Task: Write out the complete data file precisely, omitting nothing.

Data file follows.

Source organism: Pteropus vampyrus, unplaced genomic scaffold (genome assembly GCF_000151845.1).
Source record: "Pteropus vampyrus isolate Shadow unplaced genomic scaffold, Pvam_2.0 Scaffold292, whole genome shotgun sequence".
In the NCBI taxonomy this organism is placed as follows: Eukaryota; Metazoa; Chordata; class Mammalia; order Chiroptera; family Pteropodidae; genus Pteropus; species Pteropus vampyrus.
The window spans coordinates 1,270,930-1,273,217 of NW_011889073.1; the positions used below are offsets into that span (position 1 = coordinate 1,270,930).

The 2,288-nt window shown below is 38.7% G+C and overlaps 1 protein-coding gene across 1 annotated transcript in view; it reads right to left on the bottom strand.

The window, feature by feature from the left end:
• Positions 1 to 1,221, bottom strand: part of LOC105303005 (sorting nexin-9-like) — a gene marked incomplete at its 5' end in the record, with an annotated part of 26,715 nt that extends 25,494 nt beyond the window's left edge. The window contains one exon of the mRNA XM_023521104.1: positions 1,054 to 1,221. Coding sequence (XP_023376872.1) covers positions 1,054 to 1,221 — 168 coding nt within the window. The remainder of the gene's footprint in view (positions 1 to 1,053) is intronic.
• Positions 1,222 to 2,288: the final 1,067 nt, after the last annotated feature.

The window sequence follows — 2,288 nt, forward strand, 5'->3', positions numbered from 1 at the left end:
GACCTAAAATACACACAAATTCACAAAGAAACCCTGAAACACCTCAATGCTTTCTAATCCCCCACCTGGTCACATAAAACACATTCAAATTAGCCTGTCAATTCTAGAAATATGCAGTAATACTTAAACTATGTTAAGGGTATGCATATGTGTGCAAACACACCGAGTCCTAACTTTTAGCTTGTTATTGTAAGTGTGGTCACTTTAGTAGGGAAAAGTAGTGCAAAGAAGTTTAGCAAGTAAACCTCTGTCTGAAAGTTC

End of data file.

Source organism: Pteropus vampyrus, unplaced genomic scaffold (genome assembly GCF_000151845.1).
Source record: "Pteropus vampyrus isolate Shadow unplaced genomic scaffold, Pvam_2.0 Scaffold292, whole genome shotgun sequence".
In the NCBI taxonomy this organism is placed as follows: Eukaryota; Metazoa; Chordata; class Mammalia; order Chiroptera; family Pteropodidae; genus Pteropus; species Pteropus vampyrus.
The window spans coordinates 1,270,930-1,273,217 of NW_011889073.1; the positions used below are offsets into that span (position 1 = coordinate 1,270,930).

The 2,288-nt window shown below is 38.7% G+C and overlaps 1 protein-coding gene across 1 annotated transcript in view; it reads right to left on the bottom strand.

The window, feature by feature from the left end:
• Positions 1 to 1,221, bottom strand: part of LOC105303005 (sorting nexin-9-like) — a gene marked incomplete at its 5' end in the record, with an annotated part of 26,715 nt that extends 25,494 nt beyond the window's left edge. The window contains one exon of the mRNA XM_023521104.1: positions 1,054 to 1,221. Coding sequence (XP_023376872.1) covers positions 1,054 to 1,221 — 168 coding nt within the window. The remainder of the gene's footprint in view (positions 1 to 1,053) is intronic.
• Positions 1,222 to 2,288: the final 1,067 nt, after the last annotated feature.

The window sequence follows — 2,288 nt, forward strand, 5'->3', positions numbered from 1 at the left end:
GACCTAAAATACACACAAATTCACAAAGAAACCCTGAAACACCTCAATGCTTTCTAATCCCCCACCTGGTCACATAAAACACATTCAAATTAGCCTGTCAATTCTAGAAATATGCAGTAATACTTAAACTATGTTAAGGGTATGCATATGTGTGCAAACACACCGAGTCCTAACTTTTAGCTTGTTATTGTAAGTGTGGTCACTTTAGTAGGGAAAAGTAGTGCAAAGAAGTTTAGCAAGTAAACCTCTGTCTGAAAGTTC